Washington – The American Civil Liberties Union today cheered Senators Edward Kennedy (D-MA) and Gordon Smith (R-OR) for introducing the Local Law Enforcement Hate Crimes Prevention Act of 2007 (LLEHCPA). This legislation will expand the ability of federal law enforcement to investigate and prosecute criminal civil rights violations when state or local authorities are unwilling or unable to do so.
This new hate crimes bill is especially significant because it marks the first time the ACLU has been able to offer its full support to hate crimes legislation introduced in the Senate. Unlike in previous years, this legislation balances the desire for a strong federal response to criminal civil rights violations with clear protections for free speech and free association.
“The ACLU has a long record of support for both free speech and civil rights, and we are delighted to support a bill that doesn’t sacrifice one in favor of another. It punishes acts of discrimination, not bigoted beliefs,” said Caroline Fredrickson, Director of the ACLU Washington Legislative Office. “This bill demonstrates that it’s possible to vigorously pursue criminal civil rights violations without chilling our First Amendment rights.”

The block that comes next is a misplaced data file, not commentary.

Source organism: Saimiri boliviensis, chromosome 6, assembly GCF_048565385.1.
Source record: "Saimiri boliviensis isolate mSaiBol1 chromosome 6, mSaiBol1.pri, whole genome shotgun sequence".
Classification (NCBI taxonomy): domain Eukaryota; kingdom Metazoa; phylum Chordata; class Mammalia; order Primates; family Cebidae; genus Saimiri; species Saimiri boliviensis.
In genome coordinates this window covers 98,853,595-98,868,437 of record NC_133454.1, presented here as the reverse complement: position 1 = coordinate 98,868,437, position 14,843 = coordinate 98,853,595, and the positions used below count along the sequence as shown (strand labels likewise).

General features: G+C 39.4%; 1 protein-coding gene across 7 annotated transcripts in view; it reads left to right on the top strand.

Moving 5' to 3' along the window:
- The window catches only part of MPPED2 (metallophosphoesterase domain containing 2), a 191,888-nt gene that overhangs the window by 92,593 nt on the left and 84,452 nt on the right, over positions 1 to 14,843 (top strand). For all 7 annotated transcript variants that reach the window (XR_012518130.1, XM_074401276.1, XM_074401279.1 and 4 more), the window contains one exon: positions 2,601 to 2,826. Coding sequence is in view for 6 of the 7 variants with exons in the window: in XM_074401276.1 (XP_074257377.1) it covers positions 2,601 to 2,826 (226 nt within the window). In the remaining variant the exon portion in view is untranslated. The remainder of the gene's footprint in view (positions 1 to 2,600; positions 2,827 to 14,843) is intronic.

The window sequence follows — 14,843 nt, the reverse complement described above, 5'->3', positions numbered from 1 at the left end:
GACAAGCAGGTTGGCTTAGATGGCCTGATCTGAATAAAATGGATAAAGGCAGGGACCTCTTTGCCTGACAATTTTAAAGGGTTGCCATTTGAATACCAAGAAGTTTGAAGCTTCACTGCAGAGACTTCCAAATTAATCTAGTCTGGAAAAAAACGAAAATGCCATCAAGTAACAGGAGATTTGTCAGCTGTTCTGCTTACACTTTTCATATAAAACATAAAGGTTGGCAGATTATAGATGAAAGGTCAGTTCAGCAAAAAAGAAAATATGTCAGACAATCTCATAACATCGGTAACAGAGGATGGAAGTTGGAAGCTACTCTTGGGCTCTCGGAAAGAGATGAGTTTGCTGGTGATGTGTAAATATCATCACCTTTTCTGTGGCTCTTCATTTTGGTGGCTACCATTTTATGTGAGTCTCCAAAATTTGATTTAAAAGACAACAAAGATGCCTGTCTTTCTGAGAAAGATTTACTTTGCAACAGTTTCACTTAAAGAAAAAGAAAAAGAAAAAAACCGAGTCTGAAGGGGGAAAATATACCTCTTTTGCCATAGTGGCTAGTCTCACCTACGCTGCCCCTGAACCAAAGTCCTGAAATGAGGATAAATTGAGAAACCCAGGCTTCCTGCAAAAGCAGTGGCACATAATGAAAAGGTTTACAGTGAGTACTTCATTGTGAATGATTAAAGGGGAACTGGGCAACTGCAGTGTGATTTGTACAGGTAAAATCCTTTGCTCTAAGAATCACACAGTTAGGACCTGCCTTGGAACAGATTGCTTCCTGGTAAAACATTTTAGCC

The LLECHPA punishes only the conduct of intentionally targeting another person for violence because of that person’s race, color, national origin, religion, gender, sexual orientation, gender identity, or disability. It allows bigoted speech or association with hate groups to be admitted as evidence only if it is directly related to the crime. The provision will stop the temptation for prosecutors to rely on “guilt by association” with groups whose bigoted views we may all find repugnant, but which may have had no role in committing the violent act.
“We’re extremely pleased to be able to offer our support to this important legislation,” said Christopher Anders, an ACLU Legislative Counsel. “Current law provides no protection to individuals targeted for violence based on their race, color, national origin, or religion, except in certain limited circumstances. It offers no protection at all for individuals targeted due to their sexual orientation, gender, gender identity, or disability. State and local law enforcement officers are sometimes unwilling or unable to prosecute such crimes due to inadequate resources or their own bias against the victim. In these instances, the federal government clearly has an enforcement duty, to ensure that all individuals are provided equal protection under the law.”